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Brisket on Weber with SnS question

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  • jfmorris
    commented on 's reply
    Clark I only recently bought a bag of B&B briquettes - I can find the lump more easily than the briquettes. I'm planning to use them for my next low and slow in the SNS.

  • jfmorris
    commented on 's reply
    Good to know. I have a bag of B&B briquettes to test at some point. Just gotta decide if they go in the kettle or the SNS Kamado. With this cold weather, probably the kamado!

  • FlashHokie
    commented on 's reply
    Ah found brisket is glorious! It's been a while since I've smoked a brisket. Need to run to the store now! Thanks for the inspiration!

  • Clark
    commented on 's reply
    jfmorris I notice you did not list B&B briquets. Don't you use them? I've had good luck with them.

  • HawkerXP
    commented on 's reply
    Don't listen to any of them! Send all your leftovers to me. I'll keep them safe for you.

  • JoeSousa
    commented on 's reply
    Most of my leftover brisket goes in the fridge and I just grab a slice every time I walk by the fridge. I almost like it cold out out of the fridge more than when it is warm.

    If there is any left over after that I cut it up into chunks and make some brisket chili. That is also a great way to use any bits that might be a bit too barky, little leftovers from slicing, etc. I usually use 4 pounds of meat for a batch of chili and there is plenty of that left to freeze for future meals.

  • rickgregory
    commented on 's reply
    Another way to go is to find a well marbled chuck roast and practice on that. I do those occasionally as it's just me and they're delish. NOTE though, that you need to find one with good intramuscular marbling - see one I got recently here https://pitmaster.amazingribs.com/fo...916#post985916

  • rickgregory
    commented on 's reply
    jfmorris - I've been able to get 2-4 hours out of a dozen B&B briquettes in a 22" kettle with the temps around 240 or so. It's kind of amazing, actually.

  • jfmorris
    replied
    Originally posted by tbahder1 View Post
    Thank you for the excellent detailed suggestions. All of your great descriptions of cooking brisket have given me courage to try cooking it myself. I have also gotten some B&B charcoal to use.

    One questions that I still have: Usually, there is just me and my wife in the house. So a whole brisket is a huge amount of meat for the two of us. Do you freeze the remaining portions? Does it freeze well? (I have vacuum bags and a sealer that I can use to freeze the remaining cooked brisket.)

    Thanks!
    Even feeding 8 or more, I usually have leftover brisket, and it reheats well. What I do is typically slice the flat for serving on day one, but only slice what we will eat. Hint: Hot brisket dries out after carving - don't preslice the entire thing right after it comes off the smoker. The hot meat tends to lose all its juices.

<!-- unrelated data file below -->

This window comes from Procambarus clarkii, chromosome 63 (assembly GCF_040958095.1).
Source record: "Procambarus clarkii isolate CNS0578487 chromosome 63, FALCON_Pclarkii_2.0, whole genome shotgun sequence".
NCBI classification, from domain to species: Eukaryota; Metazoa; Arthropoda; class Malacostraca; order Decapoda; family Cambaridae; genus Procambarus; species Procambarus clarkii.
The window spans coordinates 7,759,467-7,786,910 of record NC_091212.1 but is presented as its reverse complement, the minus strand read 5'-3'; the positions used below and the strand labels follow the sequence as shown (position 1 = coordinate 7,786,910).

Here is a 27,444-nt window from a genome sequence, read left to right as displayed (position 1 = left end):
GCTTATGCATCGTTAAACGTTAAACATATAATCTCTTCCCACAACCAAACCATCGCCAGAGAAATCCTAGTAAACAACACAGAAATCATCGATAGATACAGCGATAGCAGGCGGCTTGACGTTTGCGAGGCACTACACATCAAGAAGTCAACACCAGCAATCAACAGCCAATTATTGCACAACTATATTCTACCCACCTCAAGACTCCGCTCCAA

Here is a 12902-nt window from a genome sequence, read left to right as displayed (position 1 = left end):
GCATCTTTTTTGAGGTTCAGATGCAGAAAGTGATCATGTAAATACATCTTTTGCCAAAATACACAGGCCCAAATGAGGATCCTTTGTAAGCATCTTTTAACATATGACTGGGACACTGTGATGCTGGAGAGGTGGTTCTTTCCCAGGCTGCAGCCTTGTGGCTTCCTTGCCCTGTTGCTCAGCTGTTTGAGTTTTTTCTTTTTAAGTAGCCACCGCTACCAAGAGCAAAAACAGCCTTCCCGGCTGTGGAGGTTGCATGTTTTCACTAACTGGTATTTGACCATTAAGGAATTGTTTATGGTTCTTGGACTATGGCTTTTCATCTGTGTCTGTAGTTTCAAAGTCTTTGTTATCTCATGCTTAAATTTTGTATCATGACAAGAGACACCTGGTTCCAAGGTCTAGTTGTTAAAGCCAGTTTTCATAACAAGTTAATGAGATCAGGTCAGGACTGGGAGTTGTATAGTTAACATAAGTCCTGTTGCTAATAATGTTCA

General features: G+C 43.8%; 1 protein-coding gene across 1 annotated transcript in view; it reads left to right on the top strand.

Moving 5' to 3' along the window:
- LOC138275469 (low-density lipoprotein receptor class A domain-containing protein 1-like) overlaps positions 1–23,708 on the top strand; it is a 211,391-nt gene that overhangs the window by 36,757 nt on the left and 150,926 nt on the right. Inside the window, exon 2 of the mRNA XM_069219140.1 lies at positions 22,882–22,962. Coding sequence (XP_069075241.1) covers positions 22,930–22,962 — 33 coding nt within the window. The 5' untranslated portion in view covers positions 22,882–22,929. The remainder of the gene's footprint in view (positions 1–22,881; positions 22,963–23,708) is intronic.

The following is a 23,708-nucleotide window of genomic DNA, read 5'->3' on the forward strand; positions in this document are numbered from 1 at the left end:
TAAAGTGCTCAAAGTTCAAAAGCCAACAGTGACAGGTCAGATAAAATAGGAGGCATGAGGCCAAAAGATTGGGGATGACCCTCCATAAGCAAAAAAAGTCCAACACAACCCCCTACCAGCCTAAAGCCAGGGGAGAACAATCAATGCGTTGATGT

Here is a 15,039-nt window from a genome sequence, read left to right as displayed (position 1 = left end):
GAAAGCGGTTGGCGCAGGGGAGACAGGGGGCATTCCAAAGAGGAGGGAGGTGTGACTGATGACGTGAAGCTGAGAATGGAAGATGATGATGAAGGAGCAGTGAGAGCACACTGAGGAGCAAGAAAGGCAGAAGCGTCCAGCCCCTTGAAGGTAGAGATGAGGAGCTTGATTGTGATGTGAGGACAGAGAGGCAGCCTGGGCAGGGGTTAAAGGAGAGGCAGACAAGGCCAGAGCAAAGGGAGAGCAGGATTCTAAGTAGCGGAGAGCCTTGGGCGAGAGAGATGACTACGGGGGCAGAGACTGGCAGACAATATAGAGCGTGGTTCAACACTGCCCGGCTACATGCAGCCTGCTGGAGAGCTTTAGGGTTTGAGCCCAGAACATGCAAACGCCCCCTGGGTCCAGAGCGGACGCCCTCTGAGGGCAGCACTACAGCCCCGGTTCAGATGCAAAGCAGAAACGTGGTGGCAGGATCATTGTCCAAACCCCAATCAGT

For leftovers, I like to refrigerate so that the juices and fat pretty much solidify, THEN slice it into portions, which vacuum seal and freeze very well, and reheat well in the microwave or even in a skillet once thawed.

    I recently found a vacuum sealed bag where I had cubed an entire smoked brisket point and frozen it months earlier. For New Year's Day with the kids, I pulled it out, browned it up in a cast iron skillet, and then baked in the oven at 250F with BBQ sauce, butter and brown sugar. It was like brisket candy, and that cubed point had been in the freezer for several months. So yes - it keeps well!

    Leave a comment:


  • Jerod Broussard
    commented on 's reply
    Freezes well, especially if you can provide a little juice in the bag. Refrigerated will last days also.

  • jfmorris
    commented on 's reply
    I second this. Since the higher your are in a kettle, the hotter, I run fat cap up on my butts and brisket, until the bark looks good, then flip to get better bark on the side that was on the grate.

  • jfmorris
    commented on 's reply
    I agree, and that is where I smoke more often these days. I've not charted burn times at 275 grate temp in a kettle though. Looks like I need to bust out my spreadsheet and do more testing!

  • jfmorris
    commented on 's reply
    I have the Drip 'N Griddle on the charcoal grate under the brisket. Any ash that rises from operating the sweep - and it usually isn't much - goes up and through the Slow 'N Sear. I am just keeping any of that ash from settling on the meat. And there is not as much ash flying around as you might think. With the lid off the kettle, it usually just rises straight up and goes no where near the meat - I don't always think to cover the meat and its never been a problem for my butts or brisket.

  • tbahder1
    replied
    Thank you for the excellent detailed suggestions. All of your great descriptions of cooking brisket have given me courage to try cooking it myself. I have also gotten some B&B charcoal to use.

    One questions that I still have: Usually, there is just me and my wife in the house. So a whole brisket is a huge amount of meat for the two of us. Do you freeze the remaining portions? Does it freeze well? (I have vacuum bags and a sealer that I can use to freeze the remaining cooked brisket.)

    Thanks!

    Leave a comment:


  • Jerod Broussard
    replied
    If you are not using a raised grate, I like to run fat cap up until that side is black black black, then flip to get bark on the other side/flat side. Don't monitor internal temp before you flip, it will only make you flip out when you see how much the temp drops after flipping flat side up.

    Leave a comment:

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